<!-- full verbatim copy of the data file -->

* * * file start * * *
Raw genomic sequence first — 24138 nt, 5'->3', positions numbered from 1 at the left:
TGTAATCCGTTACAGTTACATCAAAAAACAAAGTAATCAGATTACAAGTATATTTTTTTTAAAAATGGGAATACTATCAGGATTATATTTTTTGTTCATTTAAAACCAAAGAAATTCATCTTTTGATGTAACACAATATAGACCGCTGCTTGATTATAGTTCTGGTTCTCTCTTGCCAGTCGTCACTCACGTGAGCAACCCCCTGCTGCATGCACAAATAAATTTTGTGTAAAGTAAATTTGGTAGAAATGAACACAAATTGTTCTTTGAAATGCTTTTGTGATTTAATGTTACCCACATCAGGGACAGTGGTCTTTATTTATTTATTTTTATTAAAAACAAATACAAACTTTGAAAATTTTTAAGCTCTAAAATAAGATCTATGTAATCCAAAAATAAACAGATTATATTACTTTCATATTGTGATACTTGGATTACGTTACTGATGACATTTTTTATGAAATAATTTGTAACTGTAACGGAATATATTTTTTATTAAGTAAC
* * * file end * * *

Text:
Raw genomic sequence first — 24138 nt, 5'->3', positions numbered from 1 at the left:
TGTAATCCGTTACAGTTACATCAAAAAACAAAGTAATCAGATTACAAGTATATTTTTTTTAAAAATGGGAATACTATCAGGATTATATTTTTTGTTCATTTAAAACCAAAGAAATTCATCTTTTGATGTAACACAATATAGACCGCTGCTTGATTATAGTTCTGGTTCTCTCTTGCCAGTCGTCACTCACGTGAGCAACCCCCTGCTGCATGCACAAATAAATTTTGTGTAAAGTAAATTTGGTAGAAATGAACACAAATTGTTCTTTGAAATGCTTTTGTGATTTAATGTTACCCACATCAGGGACAGTGGTCTTTATTTATTTATTTTTATTAAAAACAAATACAAACTTTGAAAATTTTTAAGCTCTAAAATAAGATCTATGTAATCCAAAAATAAACAGATTATATTACTTTCATATTGTGATACTTGGATTACGTTACTGATGACATTTTTTATGAAATAATTTGTAACTGTAACGGAATATATTTTTTATTAAGTAAC